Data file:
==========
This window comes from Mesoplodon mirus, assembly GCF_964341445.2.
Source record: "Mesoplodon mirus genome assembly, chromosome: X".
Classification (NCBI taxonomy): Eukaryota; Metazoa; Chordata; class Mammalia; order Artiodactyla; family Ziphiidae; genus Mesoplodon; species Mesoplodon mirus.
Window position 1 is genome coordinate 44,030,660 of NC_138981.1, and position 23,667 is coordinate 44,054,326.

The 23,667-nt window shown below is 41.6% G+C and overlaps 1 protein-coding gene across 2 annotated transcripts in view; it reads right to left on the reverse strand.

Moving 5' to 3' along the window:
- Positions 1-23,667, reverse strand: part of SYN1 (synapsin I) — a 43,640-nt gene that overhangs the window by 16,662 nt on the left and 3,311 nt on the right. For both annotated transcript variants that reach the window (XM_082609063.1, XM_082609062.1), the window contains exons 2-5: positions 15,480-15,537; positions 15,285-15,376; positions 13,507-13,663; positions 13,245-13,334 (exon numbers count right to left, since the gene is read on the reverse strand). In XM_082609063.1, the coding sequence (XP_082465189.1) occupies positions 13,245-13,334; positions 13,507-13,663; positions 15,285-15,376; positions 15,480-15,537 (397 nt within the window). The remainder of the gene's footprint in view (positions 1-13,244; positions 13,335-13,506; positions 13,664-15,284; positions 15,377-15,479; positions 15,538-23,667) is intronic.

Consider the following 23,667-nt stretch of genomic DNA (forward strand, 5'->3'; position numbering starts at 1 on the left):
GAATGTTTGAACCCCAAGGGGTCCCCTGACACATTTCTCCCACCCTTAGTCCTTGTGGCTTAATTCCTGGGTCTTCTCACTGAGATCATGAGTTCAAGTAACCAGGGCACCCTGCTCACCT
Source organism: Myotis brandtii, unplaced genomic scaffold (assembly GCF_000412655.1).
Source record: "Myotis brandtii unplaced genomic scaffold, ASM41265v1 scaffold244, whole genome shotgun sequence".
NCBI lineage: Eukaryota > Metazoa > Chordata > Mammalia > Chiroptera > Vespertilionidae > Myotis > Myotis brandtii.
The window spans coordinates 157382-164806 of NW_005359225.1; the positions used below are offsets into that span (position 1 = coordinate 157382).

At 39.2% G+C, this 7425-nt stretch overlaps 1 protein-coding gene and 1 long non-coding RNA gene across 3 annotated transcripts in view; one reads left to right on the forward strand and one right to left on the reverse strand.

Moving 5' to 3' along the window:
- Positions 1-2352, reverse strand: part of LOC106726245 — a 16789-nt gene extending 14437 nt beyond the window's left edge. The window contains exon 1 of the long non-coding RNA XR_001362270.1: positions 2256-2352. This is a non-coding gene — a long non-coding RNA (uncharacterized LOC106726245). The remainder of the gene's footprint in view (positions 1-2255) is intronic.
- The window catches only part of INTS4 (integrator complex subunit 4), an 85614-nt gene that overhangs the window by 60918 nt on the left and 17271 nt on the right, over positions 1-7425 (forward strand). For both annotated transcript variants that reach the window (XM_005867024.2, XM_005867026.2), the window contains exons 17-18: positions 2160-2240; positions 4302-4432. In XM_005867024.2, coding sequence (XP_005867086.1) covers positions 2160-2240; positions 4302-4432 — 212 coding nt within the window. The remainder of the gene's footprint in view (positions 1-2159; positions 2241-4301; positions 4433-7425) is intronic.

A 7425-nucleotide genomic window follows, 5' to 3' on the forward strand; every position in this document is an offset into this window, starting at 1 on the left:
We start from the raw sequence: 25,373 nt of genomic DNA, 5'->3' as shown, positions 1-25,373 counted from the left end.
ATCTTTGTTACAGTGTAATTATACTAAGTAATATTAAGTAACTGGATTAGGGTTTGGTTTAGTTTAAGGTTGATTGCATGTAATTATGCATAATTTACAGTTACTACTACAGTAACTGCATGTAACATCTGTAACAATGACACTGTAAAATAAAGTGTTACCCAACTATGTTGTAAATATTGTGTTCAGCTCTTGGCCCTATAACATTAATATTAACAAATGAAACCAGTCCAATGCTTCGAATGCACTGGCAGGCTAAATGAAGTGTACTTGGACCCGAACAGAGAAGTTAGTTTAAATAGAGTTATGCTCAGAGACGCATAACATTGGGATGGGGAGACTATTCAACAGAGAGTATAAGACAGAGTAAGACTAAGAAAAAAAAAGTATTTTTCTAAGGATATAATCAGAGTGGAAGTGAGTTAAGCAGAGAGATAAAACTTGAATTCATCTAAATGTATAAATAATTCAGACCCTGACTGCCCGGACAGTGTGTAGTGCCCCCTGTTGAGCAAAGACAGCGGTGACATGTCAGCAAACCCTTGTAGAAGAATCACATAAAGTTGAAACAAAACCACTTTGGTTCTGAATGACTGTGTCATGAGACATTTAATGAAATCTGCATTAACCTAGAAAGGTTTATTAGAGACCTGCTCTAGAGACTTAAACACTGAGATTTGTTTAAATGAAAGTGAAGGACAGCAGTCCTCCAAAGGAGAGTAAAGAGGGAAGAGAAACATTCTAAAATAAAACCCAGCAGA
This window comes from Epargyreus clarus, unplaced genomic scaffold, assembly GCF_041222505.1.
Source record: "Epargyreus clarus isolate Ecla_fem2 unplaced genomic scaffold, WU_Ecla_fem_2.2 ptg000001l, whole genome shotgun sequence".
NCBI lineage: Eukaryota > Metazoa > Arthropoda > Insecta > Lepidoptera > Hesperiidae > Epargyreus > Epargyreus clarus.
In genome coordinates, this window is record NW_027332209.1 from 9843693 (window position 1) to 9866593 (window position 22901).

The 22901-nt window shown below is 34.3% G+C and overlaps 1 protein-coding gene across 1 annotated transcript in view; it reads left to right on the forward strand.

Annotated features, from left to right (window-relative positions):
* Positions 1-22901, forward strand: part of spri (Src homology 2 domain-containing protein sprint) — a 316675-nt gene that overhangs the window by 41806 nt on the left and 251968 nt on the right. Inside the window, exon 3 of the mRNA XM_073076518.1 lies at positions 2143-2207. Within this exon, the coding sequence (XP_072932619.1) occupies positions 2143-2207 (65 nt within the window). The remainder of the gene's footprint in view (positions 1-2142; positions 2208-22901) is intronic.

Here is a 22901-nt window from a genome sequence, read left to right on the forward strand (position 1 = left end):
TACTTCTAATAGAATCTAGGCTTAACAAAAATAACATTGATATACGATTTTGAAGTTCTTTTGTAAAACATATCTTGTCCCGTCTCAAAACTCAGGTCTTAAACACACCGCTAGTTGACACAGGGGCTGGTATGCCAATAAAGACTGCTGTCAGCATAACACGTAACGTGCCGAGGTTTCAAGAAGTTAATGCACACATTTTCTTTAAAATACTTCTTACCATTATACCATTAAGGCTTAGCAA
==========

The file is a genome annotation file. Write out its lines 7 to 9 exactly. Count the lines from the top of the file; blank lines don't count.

- Positions 1-23,667, reverse strand: part of SYN1 (synapsin I) — a 43,640-nt gene that overhangs the window by 16,662 nt on the left and 3,311 nt on the right. For both annotated transcript variants that reach the window (XM_082609063.1, XM_082609062.1), the window contains exons 2-5: positions 15,480-15,537; positions 15,285-15,376; positions 13,507-13,663; positions 13,245-13,334 (exon numbers count right to left, since the gene is read on the reverse strand). In XM_082609063.1, the coding sequence (XP_082465189.1) occupies positions 13,245-13,334; positions 13,507-13,663; positions 15,285-15,376; positions 15,480-15,537 (397 nt within the window). The remainder of the gene's footprint in view (positions 1-13,244; positions 13,335-13,506; positions 13,664-15,284; positions 15,377-15,479; positions 15,538-23,667) is intronic.

Consider the following 23,667-nt stretch of genomic DNA (forward strand, 5'->3'; position numbering starts at 1 on the left):
GAATGTTTGAACCCCAAGGGGTCCCCTGACACATTTCTCCCACCCTTAGTCCTTGTGGCTTAATTCCTGGGTCTTCTCACTGAGATCATGAGTTCAAGTAACCAGGGCACCCTGCTCACCT